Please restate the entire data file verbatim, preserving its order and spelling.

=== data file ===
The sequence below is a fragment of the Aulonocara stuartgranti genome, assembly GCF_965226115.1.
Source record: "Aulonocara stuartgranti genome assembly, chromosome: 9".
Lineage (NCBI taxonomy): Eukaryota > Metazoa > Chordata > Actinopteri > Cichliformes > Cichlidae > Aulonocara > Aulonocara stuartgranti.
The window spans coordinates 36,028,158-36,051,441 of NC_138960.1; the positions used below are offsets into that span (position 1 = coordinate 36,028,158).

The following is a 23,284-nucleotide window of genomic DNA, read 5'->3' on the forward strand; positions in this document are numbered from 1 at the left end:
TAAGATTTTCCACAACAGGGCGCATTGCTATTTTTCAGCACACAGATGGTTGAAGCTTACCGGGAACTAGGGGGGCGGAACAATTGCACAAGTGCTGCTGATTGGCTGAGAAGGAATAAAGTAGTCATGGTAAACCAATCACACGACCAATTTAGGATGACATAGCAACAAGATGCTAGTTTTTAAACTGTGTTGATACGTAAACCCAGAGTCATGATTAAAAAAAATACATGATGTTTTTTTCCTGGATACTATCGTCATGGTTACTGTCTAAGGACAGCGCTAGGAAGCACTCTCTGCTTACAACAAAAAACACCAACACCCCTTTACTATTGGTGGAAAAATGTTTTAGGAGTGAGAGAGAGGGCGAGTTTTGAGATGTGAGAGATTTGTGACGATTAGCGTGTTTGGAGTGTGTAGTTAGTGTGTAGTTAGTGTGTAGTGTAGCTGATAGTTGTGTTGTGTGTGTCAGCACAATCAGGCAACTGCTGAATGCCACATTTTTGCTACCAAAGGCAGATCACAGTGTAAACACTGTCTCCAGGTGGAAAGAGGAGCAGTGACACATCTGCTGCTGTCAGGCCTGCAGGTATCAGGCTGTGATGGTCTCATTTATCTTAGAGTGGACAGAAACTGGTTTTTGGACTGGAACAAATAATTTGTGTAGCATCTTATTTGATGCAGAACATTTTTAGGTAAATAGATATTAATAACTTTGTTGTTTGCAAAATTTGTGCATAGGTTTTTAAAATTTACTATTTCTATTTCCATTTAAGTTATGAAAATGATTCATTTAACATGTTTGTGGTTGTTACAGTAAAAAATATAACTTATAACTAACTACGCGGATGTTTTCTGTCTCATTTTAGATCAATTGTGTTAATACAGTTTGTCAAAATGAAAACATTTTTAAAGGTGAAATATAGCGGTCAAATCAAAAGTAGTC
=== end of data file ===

The sequence below is a fragment of the Aulonocara stuartgranti genome, assembly GCF_965226115.1.
Source record: "Aulonocara stuartgranti genome assembly, chromosome: 9".
Lineage (NCBI taxonomy): Eukaryota > Metazoa > Chordata > Actinopteri > Cichliformes > Cichlidae > Aulonocara > Aulonocara stuartgranti.
The window spans coordinates 36,028,158-36,051,441 of NC_138960.1; the positions used below are offsets into that span (position 1 = coordinate 36,028,158).

The following is a 23,284-nucleotide window of genomic DNA, read 5'->3' on the forward strand; positions in this document are numbered from 1 at the left end:
TAAGATTTTCCACAACAGGGCGCATTGCTATTTTTCAGCACACAGATGGTTGAAGCTTACCGGGAACTAGGGGGGCGGAACAATTGCACAAGTGCTGCTGATTGGCTGAGAAGGAATAAAGTAGTCATGGTAAACCAATCACACGACCAATTTAGGATGACATAGCAACAAGATGCTAGTTTTTAAACTGTGTTGATACGTAAACCCAGAGTCATGATTAAAAAAAATACATGATGTTTTTTTCCTGGATACTATCGTCATGGTTACTGTCTAAGGACAGCGCTAGGAAGCACTCTCTGCTTACAACAAAAAACACCAACACCCCTTTACTATTGGTGGAAAAATGTTTTAGGAGTGAGAGAGAGGGCGAGTTTTGAGATGTGAGAGATTTGTGACGATTAGCGTGTTTGGAGTGTGTAGTTAGTGTGTAGTTAGTGTGTAGTGTAGCTGATAGTTGTGTTGTGTGTGTCAGCACAATCAGGCAACTGCTGAATGCCACATTTTTGCTACCAAAGGCAGATCACAGTGTAAACACTGTCTCCAGGTGGAAAGAGGAGCAGTGACACATCTGCTGCTGTCAGGCCTGCAGGTATCAGGCTGTGATGGTCTCATTTATCTTAGAGTGGACAGAAACTGGTTTTTGGACTGGAACAAATAATTTGTGTAGCATCTTATTTGATGCAGAACATTTTTAGGTAAATAGATATTAATAACTTTGTTGTTTGCAAAATTTGTGCATAGGTTTTTAAAATTTACTATTTCTATTTCCATTTAAGTTATGAAAATGATTCATTTAACATGTTTGTGGTTGTTACAGTAAAAAATATAACTTATAACTAACTACGCGGATGTTTTCTGTCTCATTTTAGATCAATTGTGTTAATACAGTTTGTCAAAATGAAAACATTTTTAAAGGTGAAATATAGCGGTCAAATCAAAAGTAGTC